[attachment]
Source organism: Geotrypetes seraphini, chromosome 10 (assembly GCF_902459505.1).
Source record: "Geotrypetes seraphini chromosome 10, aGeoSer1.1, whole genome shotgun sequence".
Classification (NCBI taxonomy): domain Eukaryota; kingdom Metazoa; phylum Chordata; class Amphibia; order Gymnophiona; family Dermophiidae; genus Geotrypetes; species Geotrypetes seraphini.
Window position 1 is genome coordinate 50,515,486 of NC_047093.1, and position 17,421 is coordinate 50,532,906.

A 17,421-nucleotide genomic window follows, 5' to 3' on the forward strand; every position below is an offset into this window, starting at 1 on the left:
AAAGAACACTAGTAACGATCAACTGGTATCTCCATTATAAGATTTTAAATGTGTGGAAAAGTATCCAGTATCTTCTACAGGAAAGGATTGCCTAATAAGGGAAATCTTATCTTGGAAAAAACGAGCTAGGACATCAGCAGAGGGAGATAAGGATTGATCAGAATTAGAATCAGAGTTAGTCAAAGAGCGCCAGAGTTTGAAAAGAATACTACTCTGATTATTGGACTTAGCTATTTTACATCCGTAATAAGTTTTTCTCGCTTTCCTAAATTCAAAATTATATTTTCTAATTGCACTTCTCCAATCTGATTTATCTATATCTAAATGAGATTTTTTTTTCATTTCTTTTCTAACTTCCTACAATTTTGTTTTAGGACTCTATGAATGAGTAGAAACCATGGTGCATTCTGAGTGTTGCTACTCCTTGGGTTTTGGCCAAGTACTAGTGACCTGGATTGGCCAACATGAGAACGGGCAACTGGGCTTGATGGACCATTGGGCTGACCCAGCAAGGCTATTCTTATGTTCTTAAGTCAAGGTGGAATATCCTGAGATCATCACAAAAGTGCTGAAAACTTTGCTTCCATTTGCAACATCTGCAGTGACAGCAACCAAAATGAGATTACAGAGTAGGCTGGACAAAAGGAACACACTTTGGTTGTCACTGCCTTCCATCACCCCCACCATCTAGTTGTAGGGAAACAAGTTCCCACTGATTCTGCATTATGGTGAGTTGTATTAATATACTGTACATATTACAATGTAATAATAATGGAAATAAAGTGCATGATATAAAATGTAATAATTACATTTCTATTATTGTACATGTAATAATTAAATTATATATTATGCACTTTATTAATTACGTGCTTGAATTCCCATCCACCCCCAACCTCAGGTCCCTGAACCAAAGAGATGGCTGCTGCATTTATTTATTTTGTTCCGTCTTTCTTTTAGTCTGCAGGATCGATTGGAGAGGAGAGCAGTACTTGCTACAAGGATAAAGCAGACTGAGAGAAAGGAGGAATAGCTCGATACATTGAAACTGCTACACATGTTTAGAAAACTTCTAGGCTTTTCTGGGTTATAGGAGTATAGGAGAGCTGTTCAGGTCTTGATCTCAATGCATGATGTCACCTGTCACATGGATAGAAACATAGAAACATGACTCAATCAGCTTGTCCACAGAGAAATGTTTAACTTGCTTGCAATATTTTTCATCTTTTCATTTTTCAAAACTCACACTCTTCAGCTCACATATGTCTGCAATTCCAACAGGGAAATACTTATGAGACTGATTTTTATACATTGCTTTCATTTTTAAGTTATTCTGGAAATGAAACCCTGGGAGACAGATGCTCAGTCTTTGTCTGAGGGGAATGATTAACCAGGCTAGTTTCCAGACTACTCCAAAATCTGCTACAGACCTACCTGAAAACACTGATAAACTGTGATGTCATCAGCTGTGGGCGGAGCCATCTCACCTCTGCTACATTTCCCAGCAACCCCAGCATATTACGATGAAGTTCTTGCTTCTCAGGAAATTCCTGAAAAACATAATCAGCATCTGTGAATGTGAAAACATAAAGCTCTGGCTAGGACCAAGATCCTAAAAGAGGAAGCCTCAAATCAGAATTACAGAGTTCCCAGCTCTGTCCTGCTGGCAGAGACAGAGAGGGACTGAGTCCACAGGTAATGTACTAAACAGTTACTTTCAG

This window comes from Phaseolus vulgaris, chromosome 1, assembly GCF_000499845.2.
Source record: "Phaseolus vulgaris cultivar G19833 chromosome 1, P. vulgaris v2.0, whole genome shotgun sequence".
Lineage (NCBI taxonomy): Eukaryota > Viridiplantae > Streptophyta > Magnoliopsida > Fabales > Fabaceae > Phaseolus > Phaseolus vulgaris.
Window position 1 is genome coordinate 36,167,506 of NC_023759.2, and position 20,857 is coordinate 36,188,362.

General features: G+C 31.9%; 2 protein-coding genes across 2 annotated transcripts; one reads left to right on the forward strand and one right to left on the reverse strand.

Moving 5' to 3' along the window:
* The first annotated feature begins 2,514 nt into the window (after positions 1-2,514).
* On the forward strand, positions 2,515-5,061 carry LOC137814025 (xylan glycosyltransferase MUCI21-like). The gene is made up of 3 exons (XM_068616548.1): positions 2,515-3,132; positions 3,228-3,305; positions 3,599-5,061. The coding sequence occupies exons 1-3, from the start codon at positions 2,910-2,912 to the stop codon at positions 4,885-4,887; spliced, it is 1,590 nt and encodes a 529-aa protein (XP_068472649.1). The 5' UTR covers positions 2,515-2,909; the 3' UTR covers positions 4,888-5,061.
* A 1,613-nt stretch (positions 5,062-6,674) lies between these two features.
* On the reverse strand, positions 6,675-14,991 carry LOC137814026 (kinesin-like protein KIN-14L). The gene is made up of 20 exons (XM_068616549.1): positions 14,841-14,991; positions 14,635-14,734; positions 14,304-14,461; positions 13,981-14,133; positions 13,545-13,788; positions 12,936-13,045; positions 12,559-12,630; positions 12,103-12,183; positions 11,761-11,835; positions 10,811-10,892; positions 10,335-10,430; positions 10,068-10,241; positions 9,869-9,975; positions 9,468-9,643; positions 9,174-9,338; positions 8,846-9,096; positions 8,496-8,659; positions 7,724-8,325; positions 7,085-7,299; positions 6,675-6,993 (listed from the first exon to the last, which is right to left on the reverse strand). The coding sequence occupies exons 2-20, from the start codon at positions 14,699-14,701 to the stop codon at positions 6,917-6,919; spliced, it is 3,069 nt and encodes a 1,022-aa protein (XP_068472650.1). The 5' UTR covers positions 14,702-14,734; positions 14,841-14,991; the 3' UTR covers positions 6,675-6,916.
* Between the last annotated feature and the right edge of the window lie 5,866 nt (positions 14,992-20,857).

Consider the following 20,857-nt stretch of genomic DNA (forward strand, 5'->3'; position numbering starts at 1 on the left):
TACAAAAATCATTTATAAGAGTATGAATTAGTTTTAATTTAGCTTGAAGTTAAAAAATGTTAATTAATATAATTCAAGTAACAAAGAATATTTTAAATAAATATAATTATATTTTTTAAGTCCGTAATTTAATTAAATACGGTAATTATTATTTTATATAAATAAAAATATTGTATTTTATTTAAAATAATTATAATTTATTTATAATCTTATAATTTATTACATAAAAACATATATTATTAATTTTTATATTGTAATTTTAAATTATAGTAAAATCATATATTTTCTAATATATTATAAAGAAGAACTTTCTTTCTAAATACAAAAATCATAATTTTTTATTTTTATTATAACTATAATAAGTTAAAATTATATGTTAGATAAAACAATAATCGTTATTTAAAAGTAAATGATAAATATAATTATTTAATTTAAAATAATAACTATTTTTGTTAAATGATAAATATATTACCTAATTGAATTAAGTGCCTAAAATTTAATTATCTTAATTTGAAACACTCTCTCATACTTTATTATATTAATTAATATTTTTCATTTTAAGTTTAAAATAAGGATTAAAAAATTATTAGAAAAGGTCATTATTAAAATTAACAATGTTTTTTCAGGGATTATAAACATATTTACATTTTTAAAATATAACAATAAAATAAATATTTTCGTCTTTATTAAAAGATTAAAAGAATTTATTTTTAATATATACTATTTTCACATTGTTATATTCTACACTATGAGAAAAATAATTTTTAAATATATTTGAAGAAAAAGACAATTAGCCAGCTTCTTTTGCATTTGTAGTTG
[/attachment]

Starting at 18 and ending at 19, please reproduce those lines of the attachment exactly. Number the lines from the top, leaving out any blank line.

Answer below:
Consider the following 20,857-nt stretch of genomic DNA (forward strand, 5'->3'; position numbering starts at 1 on the left):
TACAAAAATCATTTATAAGAGTATGAATTAGTTTTAATTTAGCTTGAAGTTAAAAAATGTTAATTAATATAATTCAAGTAACAAAGAATATTTTAAATAAATATAATTATATTTTTTAAGTCCGTAATTTAATTAAATACGGTAATTATTATTTTATATAAATAAAAATATTGTATTTTATTTAAAATAATTATAATTTATTTATAATCTTATAATTTATTACATAAAAACATATATTATTAATTTTTATATTGTAATTTTAAATTATAGTAAAATCATATATTTTCTAATATATTATAAAGAAGAACTTTCTTTCTAAATACAAAAATCATAATTTTTTATTTTTATTATAACTATAATAAGTTAAAATTATATGTTAGATAAAACAATAATCGTTATTTAAAAGTAAATGATAAATATAATTATTTAATTTAAAATAATAACTATTTTTGTTAAATGATAAATATATTACCTAATTGAATTAAGTGCCTAAAATTTAATTATCTTAATTTGAAACACTCTCTCATACTTTATTATATTAATTAATATTTTTCATTTTAAGTTTAAAATAAGGATTAAAAAATTATTAGAAAAGGTCATTATTAAAATTAACAATGTTTTTTCAGGGATTATAAACATATTTACATTTTTAAAATATAACAATAAAATAAATATTTTCGTCTTTATTAAAAGATTAAAAGAATTTATTTTTAATATATACTATTTTCACATTGTTATATTCTACACTATGAGAAAAATAATTTTTAAATATATTTGAAGAAAAAGACAATTAGCCAGCTTCTTTTGCATTTGTAGTTG